Forests

Forests temper a stern climate, and in countries where the climate is milder, less strength is wasted in the battle with nature

Uncle Vanya, by Anion Chekov.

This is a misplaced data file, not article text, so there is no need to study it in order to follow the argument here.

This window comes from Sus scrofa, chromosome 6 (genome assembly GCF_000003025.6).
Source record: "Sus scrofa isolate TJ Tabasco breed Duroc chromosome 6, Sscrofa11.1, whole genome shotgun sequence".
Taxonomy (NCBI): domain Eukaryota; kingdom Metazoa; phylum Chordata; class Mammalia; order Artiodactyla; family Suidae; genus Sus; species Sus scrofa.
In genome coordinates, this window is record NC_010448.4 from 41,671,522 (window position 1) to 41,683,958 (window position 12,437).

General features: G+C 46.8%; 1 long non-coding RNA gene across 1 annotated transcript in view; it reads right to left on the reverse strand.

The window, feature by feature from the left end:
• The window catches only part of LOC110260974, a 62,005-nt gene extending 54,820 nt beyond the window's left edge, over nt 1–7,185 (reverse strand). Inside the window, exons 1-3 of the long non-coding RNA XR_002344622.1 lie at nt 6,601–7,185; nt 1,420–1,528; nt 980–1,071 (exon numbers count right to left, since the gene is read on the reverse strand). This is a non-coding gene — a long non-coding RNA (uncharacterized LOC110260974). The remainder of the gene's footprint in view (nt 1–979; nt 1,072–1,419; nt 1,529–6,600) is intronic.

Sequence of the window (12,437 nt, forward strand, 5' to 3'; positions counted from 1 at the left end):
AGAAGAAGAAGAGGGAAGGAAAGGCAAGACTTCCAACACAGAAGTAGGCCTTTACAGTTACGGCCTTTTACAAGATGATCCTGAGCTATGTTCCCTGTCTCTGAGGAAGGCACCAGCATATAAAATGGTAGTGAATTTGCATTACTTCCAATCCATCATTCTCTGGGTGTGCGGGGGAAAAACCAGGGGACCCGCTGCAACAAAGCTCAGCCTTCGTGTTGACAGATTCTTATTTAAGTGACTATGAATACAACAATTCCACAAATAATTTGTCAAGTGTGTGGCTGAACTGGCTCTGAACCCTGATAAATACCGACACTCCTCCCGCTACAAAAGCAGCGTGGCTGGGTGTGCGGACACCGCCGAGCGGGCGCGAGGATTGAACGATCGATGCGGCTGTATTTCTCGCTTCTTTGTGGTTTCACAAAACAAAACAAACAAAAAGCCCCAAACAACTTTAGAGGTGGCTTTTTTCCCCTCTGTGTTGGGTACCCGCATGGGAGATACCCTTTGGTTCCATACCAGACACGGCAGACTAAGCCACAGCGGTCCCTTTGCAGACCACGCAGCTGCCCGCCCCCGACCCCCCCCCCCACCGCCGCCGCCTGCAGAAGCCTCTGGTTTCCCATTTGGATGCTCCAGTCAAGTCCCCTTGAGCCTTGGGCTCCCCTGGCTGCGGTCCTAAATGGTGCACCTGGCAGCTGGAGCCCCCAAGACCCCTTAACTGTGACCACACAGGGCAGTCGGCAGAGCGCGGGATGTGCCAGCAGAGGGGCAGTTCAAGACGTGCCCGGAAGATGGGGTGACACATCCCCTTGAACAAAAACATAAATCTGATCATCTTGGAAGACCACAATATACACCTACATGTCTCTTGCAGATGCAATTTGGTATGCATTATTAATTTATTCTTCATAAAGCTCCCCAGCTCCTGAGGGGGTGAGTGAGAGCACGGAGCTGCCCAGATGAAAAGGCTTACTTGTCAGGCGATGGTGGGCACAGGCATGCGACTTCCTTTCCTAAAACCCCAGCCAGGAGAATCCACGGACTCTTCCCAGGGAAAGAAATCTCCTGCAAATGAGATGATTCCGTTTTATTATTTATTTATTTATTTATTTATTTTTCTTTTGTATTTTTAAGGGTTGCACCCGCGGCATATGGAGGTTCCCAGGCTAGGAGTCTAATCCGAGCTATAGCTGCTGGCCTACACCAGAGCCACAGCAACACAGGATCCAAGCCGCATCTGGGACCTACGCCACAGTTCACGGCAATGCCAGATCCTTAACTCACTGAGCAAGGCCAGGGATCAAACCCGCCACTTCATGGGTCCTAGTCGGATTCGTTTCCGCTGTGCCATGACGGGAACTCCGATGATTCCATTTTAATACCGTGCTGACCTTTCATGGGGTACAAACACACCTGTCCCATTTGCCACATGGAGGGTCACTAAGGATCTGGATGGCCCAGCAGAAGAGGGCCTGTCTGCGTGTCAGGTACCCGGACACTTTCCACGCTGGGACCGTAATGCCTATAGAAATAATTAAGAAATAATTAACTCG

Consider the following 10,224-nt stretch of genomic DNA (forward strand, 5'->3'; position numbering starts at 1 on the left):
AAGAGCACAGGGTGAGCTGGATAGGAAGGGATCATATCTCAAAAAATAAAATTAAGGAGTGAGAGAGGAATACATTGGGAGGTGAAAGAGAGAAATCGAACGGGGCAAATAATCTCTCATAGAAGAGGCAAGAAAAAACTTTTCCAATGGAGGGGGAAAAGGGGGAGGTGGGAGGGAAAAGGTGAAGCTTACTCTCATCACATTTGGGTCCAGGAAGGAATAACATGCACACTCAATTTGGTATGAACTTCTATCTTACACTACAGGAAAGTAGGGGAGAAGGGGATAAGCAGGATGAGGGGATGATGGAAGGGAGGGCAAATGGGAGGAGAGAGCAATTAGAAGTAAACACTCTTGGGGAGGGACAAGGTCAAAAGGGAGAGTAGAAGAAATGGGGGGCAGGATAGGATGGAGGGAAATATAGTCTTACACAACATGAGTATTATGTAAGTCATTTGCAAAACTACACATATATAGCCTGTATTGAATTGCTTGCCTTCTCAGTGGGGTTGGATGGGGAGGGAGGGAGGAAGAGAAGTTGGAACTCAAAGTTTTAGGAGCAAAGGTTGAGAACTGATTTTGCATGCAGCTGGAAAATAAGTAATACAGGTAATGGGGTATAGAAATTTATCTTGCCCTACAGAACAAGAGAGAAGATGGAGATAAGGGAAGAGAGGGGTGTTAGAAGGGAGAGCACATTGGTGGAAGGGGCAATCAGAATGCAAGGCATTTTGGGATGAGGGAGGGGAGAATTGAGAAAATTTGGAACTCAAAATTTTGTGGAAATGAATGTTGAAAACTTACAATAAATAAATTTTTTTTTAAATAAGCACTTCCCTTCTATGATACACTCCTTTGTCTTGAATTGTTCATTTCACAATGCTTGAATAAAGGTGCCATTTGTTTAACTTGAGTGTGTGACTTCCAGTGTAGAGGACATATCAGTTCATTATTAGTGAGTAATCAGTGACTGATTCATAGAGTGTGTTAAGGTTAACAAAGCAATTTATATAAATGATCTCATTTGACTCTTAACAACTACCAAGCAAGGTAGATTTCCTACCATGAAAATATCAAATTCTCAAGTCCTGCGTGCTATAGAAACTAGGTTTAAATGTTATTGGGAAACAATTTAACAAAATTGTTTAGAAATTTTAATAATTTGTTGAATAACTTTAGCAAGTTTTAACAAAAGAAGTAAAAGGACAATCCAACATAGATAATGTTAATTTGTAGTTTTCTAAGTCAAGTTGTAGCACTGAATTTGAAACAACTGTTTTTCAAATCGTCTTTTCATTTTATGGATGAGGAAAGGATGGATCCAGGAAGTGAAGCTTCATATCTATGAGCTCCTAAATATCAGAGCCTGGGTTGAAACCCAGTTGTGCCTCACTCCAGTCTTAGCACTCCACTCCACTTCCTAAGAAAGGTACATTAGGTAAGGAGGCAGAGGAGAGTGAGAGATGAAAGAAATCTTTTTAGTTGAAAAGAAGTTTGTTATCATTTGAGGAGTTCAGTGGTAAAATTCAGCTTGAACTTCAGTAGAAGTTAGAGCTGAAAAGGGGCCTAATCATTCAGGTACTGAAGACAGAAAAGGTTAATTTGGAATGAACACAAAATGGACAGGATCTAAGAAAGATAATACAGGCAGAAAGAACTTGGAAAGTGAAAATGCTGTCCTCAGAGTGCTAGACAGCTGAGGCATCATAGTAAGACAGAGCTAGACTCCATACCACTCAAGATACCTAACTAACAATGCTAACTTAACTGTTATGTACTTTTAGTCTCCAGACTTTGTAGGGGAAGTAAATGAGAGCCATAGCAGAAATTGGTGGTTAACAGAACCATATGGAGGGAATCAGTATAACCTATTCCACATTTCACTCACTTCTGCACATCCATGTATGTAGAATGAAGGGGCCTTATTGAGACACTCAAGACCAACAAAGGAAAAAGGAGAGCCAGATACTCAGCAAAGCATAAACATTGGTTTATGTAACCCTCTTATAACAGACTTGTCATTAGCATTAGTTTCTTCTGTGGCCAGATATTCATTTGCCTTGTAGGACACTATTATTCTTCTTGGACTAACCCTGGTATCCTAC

Since the beginning of agriculture, 12,000 years ago, humans have had an uneasy relationship with forests. On one hand, the forests provided timber, and good hunting for game. But they also took up space where crops might be grown, and provided a refuge for malevolent creatures both real and imaginary. As farming spread out from its first heartlands in the Middle East, northern China and Central America, forests began to lose ground. Already by the time of ancient Greece 2,500 years ago, deforestation was so extensive that Plato lamented that some mountain lands that had yielded good stout timber were now "good only for bees". Evidence from pollen preserved in lake beds shows that the majority of Europe and China's natural forest was already cleared by this time. The remaining forest in both these regions continued a slow, halting decline and reached a low point some time in the last few centuries. A more recent burst of forest clearance occurred when European settlers arrived in North America from the 1600s onwards. At first, there were huge tracts of almost unbroken forest in the east, yet by the mid-1800s most of this forest had been cleared and replaced by farmland. For example, southern New England was more than 90% forested when settlers first arrived, but by 1870 there was less than 25% forest cover. In Midwestern areas such as the forested parts of Wisconsin, deforestation started later (in the 1830s) as settlers moved west, and reached a low point around 1900 with only about 10% forest cover. The character of the surviving forests was also very different. Uncut old-growth forest, which Thomas Jefferson had suggested held enough timber to last 500 years, was mostly gone by the mid-1800s and essentially disappeared in the eastern IJSA by the 1920s. In its place was younger, rcgrown forest with smaller trees and altered species composition, harvested every few decades for timber.